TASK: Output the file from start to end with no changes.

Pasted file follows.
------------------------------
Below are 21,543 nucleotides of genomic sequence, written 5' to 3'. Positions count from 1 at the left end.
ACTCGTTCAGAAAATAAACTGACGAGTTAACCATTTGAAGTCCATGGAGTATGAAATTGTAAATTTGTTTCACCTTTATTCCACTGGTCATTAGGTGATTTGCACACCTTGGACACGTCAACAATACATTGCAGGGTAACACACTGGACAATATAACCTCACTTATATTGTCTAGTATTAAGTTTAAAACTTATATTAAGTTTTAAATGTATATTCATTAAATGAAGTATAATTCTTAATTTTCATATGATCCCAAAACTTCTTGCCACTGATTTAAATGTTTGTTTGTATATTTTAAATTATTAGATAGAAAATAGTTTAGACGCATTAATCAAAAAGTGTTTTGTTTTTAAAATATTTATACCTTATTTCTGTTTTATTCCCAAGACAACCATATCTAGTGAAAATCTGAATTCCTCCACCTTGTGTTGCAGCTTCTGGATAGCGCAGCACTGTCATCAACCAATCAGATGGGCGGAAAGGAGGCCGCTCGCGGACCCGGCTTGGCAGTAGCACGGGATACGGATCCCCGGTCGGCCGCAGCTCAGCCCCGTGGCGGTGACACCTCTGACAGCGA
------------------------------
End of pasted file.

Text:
Below are 21,543 nucleotides of genomic sequence, written 5' to 3'. Positions count from 1 at the left end.
ACTCGTTCAGAAAATAAACTGACGAGTTAACCATTTGAAGTCCATGGAGTATGAAATTGTAAATTTGTTTCACCTTTATTCCACTGGTCATTAGGTGATTTGCACACCTTGGACACGTCAACAATACATTGCAGGGTAACACACTGGACAATATAACCTCACTTATATTGTCTAGTATTAAGTTTAAAACTTATATTAAGTTTTAAATGTATATTCATTAAATGAAGTATAATTCTTAATTTTCATATGATCCCAAAACTTCTTGCCACTGATTTAAATGTTTGTTTGTATATTTTAAATTATTAGATAGAAAATAGTTTAGACGCATTAATCAAAAAGTGTTTTGTTTTTAAAATATTTATACCTTATTTCTGTTTTATTCCCAAGACAACCATATCTAGTGAAAATCTGAATTCCTCCACCTTGTGTTGCAGCTTCTGGATAGCGCAGCACTGTCATCAACCAATCAGATGGGCGGAAAGGAGGCCGCTCGCGGACCCGGCTTGGCAGTAGCACGGGATACGGATCCCCGGTCGGCCGCAGCTCAGCCCCGTGGCGGTGACACCTCTGACAGCGA